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LONG: Limitations of Make (Portable Shell Programming chapter of Autocon

From: Alexandre Duret-Lutz
Subject: LONG: Limitations of Make (Portable Shell Programming chapter of Autoconf)
Date: 24 Mar 2002 19:16:08 +0100
User-agent: Gnus/5.0808 (Gnus v5.8.8) Emacs/20.7


This is an update of the "Limitations of Make" node of the
Autoconf manual with some issues raised on the Automake lists

I'm submiting the formated text here to get comments and
corrections I could integrate before submitting the patch to

Thanks for any help.


Limitations of Make

   Make itself suffers a great number of limitations, only a few of
which being listed here.  First of all, remember that since commands are
executed by the shell, all its weaknesses are inherited...

     POSIX says that the `$<' construct in makefiles can be used only
     in inference rules and in the `.DEFAULT' rule; its meaning in
     ordinary rules is unspecified.  Solaris 8's `make' for instance
     will replace it with the argument.

Leading underscore in macro names
     Some Make don't support leading underscores in macro names, such
     as on NEWS-OS 4.2R.

          $ cat Makefile
          _am_include = #
          _am_quote =
          all:; @echo this is test
          $ make
          Make: Must be a separator on rules line 2.  Stop.
          $ cat Makefile2
          am_include = #
          am_quote =
          all:; @echo this is test
          $ make -f Makefile2
          this is test

`make variable=value' and sub-`make's.
     An command argument definition such as `foo=bar' overrides any foo
     definition in the Makefile.  Some Make implementations (such as GNU
     Make) will propagate this override to sub-invocations of `make',
     but POSIX conformant implementations won't.

          % cat Makefile
          foo = foo
                  @echo $(foo)
                  $(MAKE) two
                  @echo $(foo)
          % make foo=bar                # GNU make 3.79.1
          make two
          make[1]: Entering directory `/home/adl'
          make[1]: Leaving directory `/home/adl'
          % pmake foo=bar               # BSD make
          pmake two

     You have a few possibilities if you do want the `foo=bar' override
     to propagate to sub-`make's.  One is to use the `-e' option, which
     cause all environment variables to have precedence over the
     `Makefile' definitions, and declare foo as an environment variable:

          % env foo=bar make -e

     The `-e' option is propagated to sub-`make's automatically, and
     since the environment is inherited between `make' invocations the
     `foo' variable will be overriden in sub-`make's as expected.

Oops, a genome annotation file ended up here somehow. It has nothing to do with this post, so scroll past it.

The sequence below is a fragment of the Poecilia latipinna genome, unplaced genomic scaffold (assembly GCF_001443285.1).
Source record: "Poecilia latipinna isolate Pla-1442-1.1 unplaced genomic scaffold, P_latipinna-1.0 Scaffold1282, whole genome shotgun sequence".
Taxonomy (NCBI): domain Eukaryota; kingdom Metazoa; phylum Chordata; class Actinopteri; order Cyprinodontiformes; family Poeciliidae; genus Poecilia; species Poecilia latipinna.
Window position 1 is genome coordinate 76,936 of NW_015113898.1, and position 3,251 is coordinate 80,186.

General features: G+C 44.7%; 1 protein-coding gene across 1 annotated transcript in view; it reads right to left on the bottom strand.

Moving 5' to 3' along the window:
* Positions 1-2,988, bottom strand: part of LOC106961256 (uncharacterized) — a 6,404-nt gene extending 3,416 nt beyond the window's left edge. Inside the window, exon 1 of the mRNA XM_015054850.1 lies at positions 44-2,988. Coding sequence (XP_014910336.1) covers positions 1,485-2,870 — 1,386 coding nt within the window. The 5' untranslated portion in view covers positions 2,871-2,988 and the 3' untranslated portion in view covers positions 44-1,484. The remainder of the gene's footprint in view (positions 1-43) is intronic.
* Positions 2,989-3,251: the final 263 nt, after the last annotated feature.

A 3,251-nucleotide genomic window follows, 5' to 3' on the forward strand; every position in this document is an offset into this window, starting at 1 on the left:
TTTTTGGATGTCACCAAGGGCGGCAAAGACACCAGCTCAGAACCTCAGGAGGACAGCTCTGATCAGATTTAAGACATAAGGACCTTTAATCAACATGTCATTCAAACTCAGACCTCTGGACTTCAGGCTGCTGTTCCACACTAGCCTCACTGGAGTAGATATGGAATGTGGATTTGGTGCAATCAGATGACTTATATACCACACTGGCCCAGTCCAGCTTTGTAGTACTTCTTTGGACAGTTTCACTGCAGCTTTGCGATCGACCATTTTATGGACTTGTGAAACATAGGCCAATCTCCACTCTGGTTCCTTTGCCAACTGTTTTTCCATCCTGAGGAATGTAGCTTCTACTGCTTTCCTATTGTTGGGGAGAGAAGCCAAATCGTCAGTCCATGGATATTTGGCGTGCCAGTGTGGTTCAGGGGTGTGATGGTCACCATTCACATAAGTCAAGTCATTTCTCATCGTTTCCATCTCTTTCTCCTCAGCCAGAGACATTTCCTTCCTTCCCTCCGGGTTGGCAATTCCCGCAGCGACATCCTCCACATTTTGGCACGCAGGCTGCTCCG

Using `-e' could have unexpected side-effects if your environment
     contains some other variables usually defined by the Makefile.
     (See also the note about `make -e' and `SHELL' below.)

     Another way to propagate overrides to sub-`make's is to do it
     manually, from your `Makefile':

          foo = foo
                  @echo $(foo)
                  $(MAKE) foo=$(foo) two
                  @echo $(foo)

     You need to foresee all variables that a user might want to
     override if you do that.

The `SHELL' variable
     POSIX Makes internally use the `$(SHELL)' variable to spawn shell
     processes and execute `Makefile' rules.  This is a built-in
     variable supplied by Make, but it can be modified from the
     Makefile or a command line argument.

     Not all Makes will define this `SHELL' variable.  OSF/Tru64 Make is
     an example, this implementation will always use `/bin/sh'.  So it's
     a good idea to always define `SHELL' in your `Makefile's.  If you
     use Autoconf, do

          SHELL = @SHELL@

     POSIX compliant makes should never acquire the value of $(SHELL)
     from the environment, even when `make -e' is used (otherwise, think
     about what would happen to your rules if `SHELL=/bin/tcsh').

     However not all Make implementations will make this exception.
     specially.  For instance it's not surprising that OSF/Tru64 Make
     doesn't protect `SHELL', since it doesn't use it.

          % cat Makefile
          SHELL = /bin/sh
          FOO = foo
                  @echo $(SHELL)
                  @echo $(FOO)
          % env SHELL=/bin/tcsh FOO=bar make -e   # OSF1 V4.0 Make
          % env SHELL=/bin/tcsh FOO=bar gmake -e  # GNU make

     There is no `VPATH' support specified in POSIX.  Many Makes have a
     form of `VPATH' support, but its implementation is not coherent
     amongst Makes.

     Maybe the best suggestion to do to people who needs the `VPATH'
     feature is to chose a Make implementation an stick to it.  Since
     the resulting `Makefile's are not portable anyway, better chose a
     portable Make (hint, hint).

     Here are a couple of known issues with some `VPATH'

    `VPATH' and double-colon rules
          Any assignment to `VPATH' causes Sun Make to only execute the
          first set of double-colon rules.  (This comments is here
          since 1994 and the context has been lost.  It's probably
          about SunOS 4.  If you can reproduce this, please send us a
          testcase for illustration.)

    `$<' in inference rules:
          An implementation a make would not adjust prefix `$<' this
          prerequisite have been found in a `VPATH' dir.  This means

               VPATH = ../src
                       cc -c $< -o $

          would run `cc -c foo.c -o foo.o', even if `foo.c' was actually
          found in `../src/'.